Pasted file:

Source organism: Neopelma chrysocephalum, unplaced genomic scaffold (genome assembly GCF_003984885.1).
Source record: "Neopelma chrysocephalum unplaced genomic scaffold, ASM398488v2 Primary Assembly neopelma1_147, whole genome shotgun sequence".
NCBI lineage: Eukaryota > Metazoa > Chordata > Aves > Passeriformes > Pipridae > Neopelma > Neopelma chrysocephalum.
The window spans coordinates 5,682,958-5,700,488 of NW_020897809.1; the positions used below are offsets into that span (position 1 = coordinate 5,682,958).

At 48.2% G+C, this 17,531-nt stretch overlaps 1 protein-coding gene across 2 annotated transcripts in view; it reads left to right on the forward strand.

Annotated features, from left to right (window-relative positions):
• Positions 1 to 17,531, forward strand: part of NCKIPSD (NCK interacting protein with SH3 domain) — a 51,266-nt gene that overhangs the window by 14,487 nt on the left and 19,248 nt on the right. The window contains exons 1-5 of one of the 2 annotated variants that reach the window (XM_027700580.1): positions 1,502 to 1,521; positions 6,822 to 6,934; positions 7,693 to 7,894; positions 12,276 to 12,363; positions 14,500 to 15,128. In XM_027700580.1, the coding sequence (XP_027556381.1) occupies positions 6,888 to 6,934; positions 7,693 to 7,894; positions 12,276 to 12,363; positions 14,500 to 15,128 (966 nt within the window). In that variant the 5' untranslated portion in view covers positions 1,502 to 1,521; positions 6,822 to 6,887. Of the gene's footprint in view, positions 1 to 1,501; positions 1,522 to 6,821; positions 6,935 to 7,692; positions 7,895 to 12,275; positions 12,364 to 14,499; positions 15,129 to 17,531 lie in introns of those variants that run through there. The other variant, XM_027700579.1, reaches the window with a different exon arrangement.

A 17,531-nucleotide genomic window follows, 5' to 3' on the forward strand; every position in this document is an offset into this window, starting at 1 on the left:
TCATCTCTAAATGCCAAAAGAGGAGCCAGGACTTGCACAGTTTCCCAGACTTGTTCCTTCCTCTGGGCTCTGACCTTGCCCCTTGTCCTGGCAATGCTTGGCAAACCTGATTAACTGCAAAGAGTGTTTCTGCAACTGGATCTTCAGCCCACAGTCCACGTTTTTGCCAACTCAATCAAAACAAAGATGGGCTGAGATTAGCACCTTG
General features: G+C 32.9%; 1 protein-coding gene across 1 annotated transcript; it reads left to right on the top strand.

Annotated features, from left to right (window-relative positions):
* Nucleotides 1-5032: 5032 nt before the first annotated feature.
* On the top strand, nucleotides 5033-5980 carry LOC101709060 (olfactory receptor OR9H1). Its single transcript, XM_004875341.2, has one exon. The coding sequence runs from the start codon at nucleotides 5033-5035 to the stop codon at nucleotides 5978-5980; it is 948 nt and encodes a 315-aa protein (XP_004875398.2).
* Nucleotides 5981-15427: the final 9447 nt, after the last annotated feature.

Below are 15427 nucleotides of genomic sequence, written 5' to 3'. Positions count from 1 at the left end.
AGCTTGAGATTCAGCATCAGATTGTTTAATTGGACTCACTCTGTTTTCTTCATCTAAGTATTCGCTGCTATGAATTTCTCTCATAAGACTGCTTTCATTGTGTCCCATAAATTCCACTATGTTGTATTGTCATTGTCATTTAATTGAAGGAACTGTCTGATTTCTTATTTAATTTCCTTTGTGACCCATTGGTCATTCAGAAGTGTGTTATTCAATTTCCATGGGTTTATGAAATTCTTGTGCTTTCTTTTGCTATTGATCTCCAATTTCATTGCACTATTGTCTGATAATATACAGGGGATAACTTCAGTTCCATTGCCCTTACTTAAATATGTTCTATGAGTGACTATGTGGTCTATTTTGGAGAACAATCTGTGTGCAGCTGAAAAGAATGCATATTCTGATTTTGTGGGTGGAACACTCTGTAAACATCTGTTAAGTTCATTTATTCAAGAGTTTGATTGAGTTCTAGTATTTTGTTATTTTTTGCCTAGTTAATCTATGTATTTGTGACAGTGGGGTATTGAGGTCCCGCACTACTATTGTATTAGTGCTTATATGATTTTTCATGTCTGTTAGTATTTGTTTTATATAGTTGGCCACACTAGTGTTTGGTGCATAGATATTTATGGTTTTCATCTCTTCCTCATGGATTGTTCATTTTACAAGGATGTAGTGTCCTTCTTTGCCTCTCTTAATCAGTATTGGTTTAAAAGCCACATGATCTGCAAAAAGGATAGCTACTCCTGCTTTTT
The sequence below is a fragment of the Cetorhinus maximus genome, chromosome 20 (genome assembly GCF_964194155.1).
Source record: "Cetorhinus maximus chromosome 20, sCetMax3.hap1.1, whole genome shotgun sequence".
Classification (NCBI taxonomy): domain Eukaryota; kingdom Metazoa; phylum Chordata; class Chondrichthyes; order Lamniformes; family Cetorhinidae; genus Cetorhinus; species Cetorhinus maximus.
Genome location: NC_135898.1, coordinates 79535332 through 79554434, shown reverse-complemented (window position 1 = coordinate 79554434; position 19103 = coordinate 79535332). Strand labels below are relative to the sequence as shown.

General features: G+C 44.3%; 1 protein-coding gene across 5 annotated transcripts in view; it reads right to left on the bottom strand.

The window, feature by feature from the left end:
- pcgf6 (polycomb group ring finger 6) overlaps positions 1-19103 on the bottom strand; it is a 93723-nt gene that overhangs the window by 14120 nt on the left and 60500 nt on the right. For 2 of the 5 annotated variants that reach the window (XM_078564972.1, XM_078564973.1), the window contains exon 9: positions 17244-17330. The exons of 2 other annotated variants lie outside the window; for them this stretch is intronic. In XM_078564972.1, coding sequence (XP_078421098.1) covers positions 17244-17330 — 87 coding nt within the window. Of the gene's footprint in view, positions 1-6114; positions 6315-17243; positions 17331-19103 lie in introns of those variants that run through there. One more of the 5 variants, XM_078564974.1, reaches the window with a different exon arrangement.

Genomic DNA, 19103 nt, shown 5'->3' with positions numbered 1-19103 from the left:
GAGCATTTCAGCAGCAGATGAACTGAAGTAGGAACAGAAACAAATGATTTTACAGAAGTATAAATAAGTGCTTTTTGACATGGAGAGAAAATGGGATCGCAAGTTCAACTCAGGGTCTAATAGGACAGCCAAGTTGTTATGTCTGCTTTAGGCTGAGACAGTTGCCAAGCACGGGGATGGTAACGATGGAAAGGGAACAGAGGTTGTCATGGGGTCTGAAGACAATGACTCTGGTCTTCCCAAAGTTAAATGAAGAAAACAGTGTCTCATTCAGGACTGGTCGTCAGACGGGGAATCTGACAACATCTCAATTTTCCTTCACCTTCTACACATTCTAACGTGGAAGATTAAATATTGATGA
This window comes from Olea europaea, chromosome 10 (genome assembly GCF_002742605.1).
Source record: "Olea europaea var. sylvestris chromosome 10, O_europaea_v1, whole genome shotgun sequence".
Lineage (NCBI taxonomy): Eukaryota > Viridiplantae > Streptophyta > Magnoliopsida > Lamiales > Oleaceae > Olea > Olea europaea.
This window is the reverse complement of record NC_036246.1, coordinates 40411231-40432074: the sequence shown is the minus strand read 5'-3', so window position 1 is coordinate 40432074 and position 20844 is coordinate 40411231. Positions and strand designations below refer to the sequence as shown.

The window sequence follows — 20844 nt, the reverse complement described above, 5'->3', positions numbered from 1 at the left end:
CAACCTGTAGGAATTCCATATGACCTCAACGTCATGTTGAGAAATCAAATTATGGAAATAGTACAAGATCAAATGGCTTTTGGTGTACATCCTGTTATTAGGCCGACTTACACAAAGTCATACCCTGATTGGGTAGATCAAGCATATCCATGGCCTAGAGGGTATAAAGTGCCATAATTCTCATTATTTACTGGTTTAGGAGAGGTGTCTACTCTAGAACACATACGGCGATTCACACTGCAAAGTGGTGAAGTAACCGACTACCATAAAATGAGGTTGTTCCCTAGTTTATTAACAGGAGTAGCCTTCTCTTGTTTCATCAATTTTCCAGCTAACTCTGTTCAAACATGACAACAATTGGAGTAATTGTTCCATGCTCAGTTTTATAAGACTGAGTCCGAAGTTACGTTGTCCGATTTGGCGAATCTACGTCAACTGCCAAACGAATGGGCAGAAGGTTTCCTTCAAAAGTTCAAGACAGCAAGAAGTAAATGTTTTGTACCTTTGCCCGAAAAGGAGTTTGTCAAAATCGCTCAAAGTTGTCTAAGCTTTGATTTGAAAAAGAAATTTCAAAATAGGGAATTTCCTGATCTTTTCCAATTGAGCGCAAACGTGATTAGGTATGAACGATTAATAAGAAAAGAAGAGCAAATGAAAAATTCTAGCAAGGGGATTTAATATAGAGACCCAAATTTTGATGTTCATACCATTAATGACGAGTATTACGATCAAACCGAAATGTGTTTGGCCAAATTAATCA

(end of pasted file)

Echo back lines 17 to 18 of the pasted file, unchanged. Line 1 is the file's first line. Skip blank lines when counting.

The sequence below is a fragment of the Cetorhinus maximus genome, chromosome 20 (genome assembly GCF_964194155.1).
Source record: "Cetorhinus maximus chromosome 20, sCetMax3.hap1.1, whole genome shotgun sequence".